Visit to Army High-Performance Computing
Figure 1: Bess Vljaisavljevitch, Chris Orth, Tyler Hutchison, Daniel Selifonov, Scott Lembcke,
Mike Anderson, Matt Gravelle, and Elena Machkasova.
On March 23, 2006, a group of 11 students and 2 faculty took a trip to the Twin Cities in order to visit several landmarks in computer modeling. A variety of majors were represented among the students, including physics, computer science, mathematics, chemistry and biology, the faculty were Elena Machkasova from Computer Science, and Sylke Boyd from the physics discipline. Originally planned as a class field trip for the course on Computer Modeling of Materials, the proposed trip quickly gathered interest among science students with an interest in computational modeling and high-performance computing.
Figure 2: Dr. Frances Hill explains the inner construction of an old Cray computer.
Dr Frances Hill, a staff scientist at the
Figure 3: In the machine room at the AHPCRC
Figure 4: The computing center from the outside. The big fans on the right part of the building provide cooling for the machine room.
The AHPCH features several top-notch Cray parallel computers in addition to an array of Beowulf clusters. On a tour of the machine room, we learned about the elaborate cooling mechanisms for these computers, as well as various facts such as the energy consumption of the center being equivalent to that of a small town. The center offers summer research programs for undergraduate students – these should pose an excellent opportunity for computer-interested students to learn about FORTRAN programming, programming of parallel computers and physical modeling. We appreciate the time that was taken to show us around and demonstrate the remarkably complex computer models to us. During lunch, there was opportunity for some chatting with the staff scientists at the center.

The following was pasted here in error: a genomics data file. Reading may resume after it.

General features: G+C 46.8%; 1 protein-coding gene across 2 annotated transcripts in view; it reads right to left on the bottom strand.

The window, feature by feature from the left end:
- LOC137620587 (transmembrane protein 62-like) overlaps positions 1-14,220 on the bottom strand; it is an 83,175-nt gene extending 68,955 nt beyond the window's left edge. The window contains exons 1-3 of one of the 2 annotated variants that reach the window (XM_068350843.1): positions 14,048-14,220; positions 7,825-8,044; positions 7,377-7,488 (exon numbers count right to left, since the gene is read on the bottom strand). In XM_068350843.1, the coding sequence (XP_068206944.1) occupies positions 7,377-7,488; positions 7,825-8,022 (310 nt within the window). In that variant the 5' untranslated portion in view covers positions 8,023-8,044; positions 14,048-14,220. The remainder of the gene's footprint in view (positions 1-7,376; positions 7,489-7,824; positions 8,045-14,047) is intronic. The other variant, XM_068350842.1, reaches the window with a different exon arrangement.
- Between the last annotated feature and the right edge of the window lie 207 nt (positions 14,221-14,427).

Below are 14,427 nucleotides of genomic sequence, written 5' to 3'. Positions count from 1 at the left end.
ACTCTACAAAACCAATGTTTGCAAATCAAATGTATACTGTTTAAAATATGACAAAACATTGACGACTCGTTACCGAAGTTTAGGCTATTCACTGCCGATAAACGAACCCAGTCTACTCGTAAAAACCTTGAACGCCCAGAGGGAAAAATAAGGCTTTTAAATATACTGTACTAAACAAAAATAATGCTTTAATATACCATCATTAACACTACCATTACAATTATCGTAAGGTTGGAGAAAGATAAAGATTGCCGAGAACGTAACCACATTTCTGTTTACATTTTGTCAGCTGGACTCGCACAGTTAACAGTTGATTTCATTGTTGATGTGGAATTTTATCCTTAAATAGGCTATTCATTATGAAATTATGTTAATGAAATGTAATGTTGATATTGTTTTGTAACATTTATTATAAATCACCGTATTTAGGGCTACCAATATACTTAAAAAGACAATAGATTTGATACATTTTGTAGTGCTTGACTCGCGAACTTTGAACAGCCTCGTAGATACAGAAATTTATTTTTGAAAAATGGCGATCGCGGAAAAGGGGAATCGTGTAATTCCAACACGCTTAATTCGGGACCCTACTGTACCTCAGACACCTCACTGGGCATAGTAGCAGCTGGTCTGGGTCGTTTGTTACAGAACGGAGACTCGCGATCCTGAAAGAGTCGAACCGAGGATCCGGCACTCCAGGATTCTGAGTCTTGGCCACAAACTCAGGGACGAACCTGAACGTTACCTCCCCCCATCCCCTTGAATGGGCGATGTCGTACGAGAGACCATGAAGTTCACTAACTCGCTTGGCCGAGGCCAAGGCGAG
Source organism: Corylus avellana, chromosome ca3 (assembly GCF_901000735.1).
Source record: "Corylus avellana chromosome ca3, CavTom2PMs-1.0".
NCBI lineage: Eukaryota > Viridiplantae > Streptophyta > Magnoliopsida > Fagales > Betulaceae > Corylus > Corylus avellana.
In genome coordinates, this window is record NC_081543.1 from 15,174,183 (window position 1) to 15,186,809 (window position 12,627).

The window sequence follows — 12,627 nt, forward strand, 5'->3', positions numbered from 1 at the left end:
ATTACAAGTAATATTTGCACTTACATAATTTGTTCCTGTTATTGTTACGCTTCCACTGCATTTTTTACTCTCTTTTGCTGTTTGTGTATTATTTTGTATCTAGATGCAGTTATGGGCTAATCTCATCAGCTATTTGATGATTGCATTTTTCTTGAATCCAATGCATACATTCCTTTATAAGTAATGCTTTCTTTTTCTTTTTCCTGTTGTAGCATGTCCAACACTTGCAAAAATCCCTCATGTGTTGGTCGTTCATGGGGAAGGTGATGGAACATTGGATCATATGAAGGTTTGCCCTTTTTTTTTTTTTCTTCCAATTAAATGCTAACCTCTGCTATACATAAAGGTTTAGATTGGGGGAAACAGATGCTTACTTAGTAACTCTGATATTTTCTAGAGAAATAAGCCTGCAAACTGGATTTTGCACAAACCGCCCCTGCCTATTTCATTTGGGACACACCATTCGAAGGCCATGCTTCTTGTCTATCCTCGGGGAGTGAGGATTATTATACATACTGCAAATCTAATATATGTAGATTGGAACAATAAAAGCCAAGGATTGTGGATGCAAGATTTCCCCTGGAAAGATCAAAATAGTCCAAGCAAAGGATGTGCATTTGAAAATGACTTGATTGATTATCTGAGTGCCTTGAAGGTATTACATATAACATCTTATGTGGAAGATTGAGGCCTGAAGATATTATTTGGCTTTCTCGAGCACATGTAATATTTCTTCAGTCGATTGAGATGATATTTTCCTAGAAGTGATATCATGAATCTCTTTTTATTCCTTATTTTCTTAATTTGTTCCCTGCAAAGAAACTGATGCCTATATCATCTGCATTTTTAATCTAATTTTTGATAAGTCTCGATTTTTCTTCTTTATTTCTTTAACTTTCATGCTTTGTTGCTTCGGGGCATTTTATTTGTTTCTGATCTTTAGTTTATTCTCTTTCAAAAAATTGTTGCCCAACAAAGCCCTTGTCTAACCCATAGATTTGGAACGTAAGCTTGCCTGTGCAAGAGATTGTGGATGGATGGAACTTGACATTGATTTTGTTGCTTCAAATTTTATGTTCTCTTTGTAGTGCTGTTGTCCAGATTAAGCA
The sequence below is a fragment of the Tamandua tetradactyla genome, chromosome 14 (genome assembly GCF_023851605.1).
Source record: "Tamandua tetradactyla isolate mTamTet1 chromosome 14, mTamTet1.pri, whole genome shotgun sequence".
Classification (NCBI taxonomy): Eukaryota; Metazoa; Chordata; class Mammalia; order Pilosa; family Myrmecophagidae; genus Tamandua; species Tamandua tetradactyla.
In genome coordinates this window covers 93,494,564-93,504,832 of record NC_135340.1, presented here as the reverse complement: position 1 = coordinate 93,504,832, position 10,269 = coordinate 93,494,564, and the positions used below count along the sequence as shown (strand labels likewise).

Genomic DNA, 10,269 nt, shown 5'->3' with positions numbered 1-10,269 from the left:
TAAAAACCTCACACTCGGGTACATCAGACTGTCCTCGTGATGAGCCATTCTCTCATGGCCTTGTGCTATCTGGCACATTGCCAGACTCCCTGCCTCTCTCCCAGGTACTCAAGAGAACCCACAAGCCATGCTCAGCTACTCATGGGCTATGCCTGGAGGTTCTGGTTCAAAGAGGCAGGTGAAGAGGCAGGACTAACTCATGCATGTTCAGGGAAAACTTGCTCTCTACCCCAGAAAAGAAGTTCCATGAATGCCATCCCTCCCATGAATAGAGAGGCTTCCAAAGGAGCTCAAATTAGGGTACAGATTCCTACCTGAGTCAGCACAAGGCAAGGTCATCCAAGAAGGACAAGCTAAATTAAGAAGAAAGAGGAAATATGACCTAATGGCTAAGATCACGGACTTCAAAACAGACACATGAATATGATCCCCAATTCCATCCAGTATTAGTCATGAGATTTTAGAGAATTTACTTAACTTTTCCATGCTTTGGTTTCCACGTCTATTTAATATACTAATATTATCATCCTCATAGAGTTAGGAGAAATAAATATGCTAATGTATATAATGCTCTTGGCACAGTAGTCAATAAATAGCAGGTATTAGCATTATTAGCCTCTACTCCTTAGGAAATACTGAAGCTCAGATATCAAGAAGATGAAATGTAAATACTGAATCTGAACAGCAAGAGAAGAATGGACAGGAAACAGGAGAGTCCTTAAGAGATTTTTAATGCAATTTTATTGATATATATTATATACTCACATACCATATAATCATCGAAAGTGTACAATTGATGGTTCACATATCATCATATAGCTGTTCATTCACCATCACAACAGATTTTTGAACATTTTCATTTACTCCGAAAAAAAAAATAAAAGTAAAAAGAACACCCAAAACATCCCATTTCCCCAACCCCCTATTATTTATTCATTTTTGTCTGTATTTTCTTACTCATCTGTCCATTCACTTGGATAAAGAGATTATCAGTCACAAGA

Figure 5: After lunch (sponsored by the AHPCRC) we
Figure 6: The group that visited the Department of Chemistry, UTC.
Bess Vljaisavljevitch, Anna Schliep, Arthur Aaberg, Chris Orth, Matthew Gravelle, and Mike Anderson.
One group visited the computer science department and learned about options for graduate school in computer science. This group listened to several presentations from graduate students, and visited the graphics lab, the robotics lab and a lab for research on artificial intelligence.
Another group visited with research groups in computational
chemistry. Dr. Jiali Gao was so kind to welcome us for a tour of four
research groups in the Minnesota
Computational Chemistry (MC2) group. We met with professors, postdocs, graduate students and undergraduate students who
are involved in a wide variety of computational research projects. Special
thanks go to Prof. Jiali Gao, Dr. Ben Gherman (group
of Prof. Chris Cramer), Prof. Darren York, and Prof. Ilja Siepmann, who took
the time and effort to talk to us about research projects in their groups. The
computational models deal with systems such as enzyme reactions, viral RNA
reactions within the cytoplasm, neuro-transmitter
oxidation, phase separation in gas chromatography, defect migration between
planetary mantle and core, nucleation of water droplets in the high atmosphere,
and others. We learned about the methods used in the physical models, such as
the force fields, quantum-mechanical approximations, molecular-dynamics and
Monte-Carlo techniques. Computer models can try to assess situations which are
experimentally not feasible, such as high-pressure high-temperature systems, or
very instable or inaccessible systems. We spent an intense three-and –half
hours in the Department of Chemistry, filled with information, personal
contacts and –last not least – an impression on what graduate school in
computational modeling might entail. Two UMM graduates had gone through Prof. Ilja Siepmann’s group before:
Collin Wick, who is currently a postdoctoral fellow at Pacific Northwest
National Laboratory, and John Stubbs, who is presently a visiting assistant
This visit was worthwhile to the students for many reasons: It was an opportunity to see how far the methods learned in various courses can be taken, to the most complex systems. It posed an opportunity to learn about real applications in research of high-performance computing and to learn about the implications (such as the prevalence of Fortran programming in scientific computing) relevant for computer science. For any student considering graduate school, it gave an opportunity to find out on how life at that stage might look like. For everybody, the trip provided inspiration and new contacts. Personally, I am very glad to have met faculty at the Twin Cities campus, and hope to foster the connections.
After a nice walk (that would have taken us through all of Morris and then some), we sat at a well-deserved dinner in the Old Spaghetti Factory.
Morris, March 25, 2006
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